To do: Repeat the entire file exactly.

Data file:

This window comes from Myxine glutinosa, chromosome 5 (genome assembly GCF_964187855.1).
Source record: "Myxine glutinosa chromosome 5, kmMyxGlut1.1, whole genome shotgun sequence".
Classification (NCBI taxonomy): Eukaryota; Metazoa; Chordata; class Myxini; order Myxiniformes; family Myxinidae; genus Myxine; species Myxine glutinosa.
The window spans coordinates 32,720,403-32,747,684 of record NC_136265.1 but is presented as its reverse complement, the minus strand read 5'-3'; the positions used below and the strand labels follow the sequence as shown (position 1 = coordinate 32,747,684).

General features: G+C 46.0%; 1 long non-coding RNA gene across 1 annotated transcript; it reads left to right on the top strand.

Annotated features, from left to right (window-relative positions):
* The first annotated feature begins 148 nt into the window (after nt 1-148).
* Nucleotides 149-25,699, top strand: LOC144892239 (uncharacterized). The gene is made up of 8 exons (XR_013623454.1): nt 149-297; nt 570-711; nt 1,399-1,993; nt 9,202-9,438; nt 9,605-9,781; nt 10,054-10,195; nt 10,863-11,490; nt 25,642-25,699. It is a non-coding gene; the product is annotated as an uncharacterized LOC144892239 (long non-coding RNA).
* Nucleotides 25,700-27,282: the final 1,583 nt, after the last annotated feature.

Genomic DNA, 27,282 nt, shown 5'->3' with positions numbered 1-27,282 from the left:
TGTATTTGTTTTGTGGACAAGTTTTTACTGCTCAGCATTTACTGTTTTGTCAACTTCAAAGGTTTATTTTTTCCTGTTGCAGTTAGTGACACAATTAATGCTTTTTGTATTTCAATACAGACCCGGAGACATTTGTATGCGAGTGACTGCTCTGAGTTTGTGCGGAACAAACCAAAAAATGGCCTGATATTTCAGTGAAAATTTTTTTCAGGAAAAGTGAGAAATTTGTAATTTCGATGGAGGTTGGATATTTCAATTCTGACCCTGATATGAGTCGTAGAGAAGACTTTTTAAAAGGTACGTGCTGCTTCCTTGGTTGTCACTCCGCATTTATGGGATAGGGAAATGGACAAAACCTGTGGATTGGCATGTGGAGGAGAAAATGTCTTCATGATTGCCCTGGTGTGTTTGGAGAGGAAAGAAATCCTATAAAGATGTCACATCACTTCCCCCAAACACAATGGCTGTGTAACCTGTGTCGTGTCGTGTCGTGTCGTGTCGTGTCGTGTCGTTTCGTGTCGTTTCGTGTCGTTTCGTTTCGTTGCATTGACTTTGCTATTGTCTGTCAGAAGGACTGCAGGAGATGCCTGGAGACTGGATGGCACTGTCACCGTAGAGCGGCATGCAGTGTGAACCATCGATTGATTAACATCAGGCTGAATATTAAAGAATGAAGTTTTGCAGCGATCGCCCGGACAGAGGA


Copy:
This window comes from Myxine glutinosa, chromosome 5 (genome assembly GCF_964187855.1).
Source record: "Myxine glutinosa chromosome 5, kmMyxGlut1.1, whole genome shotgun sequence".
Classification (NCBI taxonomy): Eukaryota; Metazoa; Chordata; class Myxini; order Myxiniformes; family Myxinidae; genus Myxine; species Myxine glutinosa.
The window spans coordinates 32,720,403-32,747,684 of record NC_136265.1 but is presented as its reverse complement, the minus strand read 5'-3'; the positions used below and the strand labels follow the sequence as shown (position 1 = coordinate 32,747,684).

General features: G+C 46.0%; 1 long non-coding RNA gene across 1 annotated transcript; it reads left to right on the top strand.

Annotated features, from left to right (window-relative positions):
* The first annotated feature begins 148 nt into the window (after nt 1-148).
* Nucleotides 149-25,699, top strand: LOC144892239 (uncharacterized). The gene is made up of 8 exons (XR_013623454.1): nt 149-297; nt 570-711; nt 1,399-1,993; nt 9,202-9,438; nt 9,605-9,781; nt 10,054-10,195; nt 10,863-11,490; nt 25,642-25,699. It is a non-coding gene; the product is annotated as an uncharacterized LOC144892239 (long non-coding RNA).
* Nucleotides 25,700-27,282: the final 1,583 nt, after the last annotated feature.

Genomic DNA, 27,282 nt, shown 5'->3' with positions numbered 1-27,282 from the left:
TGTATTTGTTTTGTGGACAAGTTTTTACTGCTCAGCATTTACTGTTTTGTCAACTTCAAAGGTTTATTTTTTCCTGTTGCAGTTAGTGACACAATTAATGCTTTTTGTATTTCAATACAGACCCGGAGACATTTGTATGCGAGTGACTGCTCTGAGTTTGTGCGGAACAAACCAAAAAATGGCCTGATATTTCAGTGAAAATTTTTTTCAGGAAAAGTGAGAAATTTGTAATTTCGATGGAGGTTGGATATTTCAATTCTGACCCTGATATGAGTCGTAGAGAAGACTTTTTAAAAGGTACGTGCTGCTTCCTTGGTTGTCACTCCGCATTTATGGGATAGGGAAATGGACAAAACCTGTGGATTGGCATGTGGAGGAGAAAATGTCTTCATGATTGCCCTGGTGTGTTTGGAGAGGAAAGAAATCCTATAAAGATGTCACATCACTTCCCCCAAACACAATGGCTGTGTAACCTGTGTCGTGTCGTGTCGTGTCGTGTCGTGTCGTGTCGTTTCGTGTCGTTTCGTGTCGTTTCGTTTCGTTGCATTGACTTTGCTATTGTCTGTCAGAAGGACTGCAGGAGATGCCTGGAGACTGGATGGCACTGTCACCGTAGAGCGGCATGCAGTGTGAACCATCGATTGATTAACATCAGGCTGAATATTAAAGAATGAAGTTTTGCAGCGATCGCCCGGACAGAGGA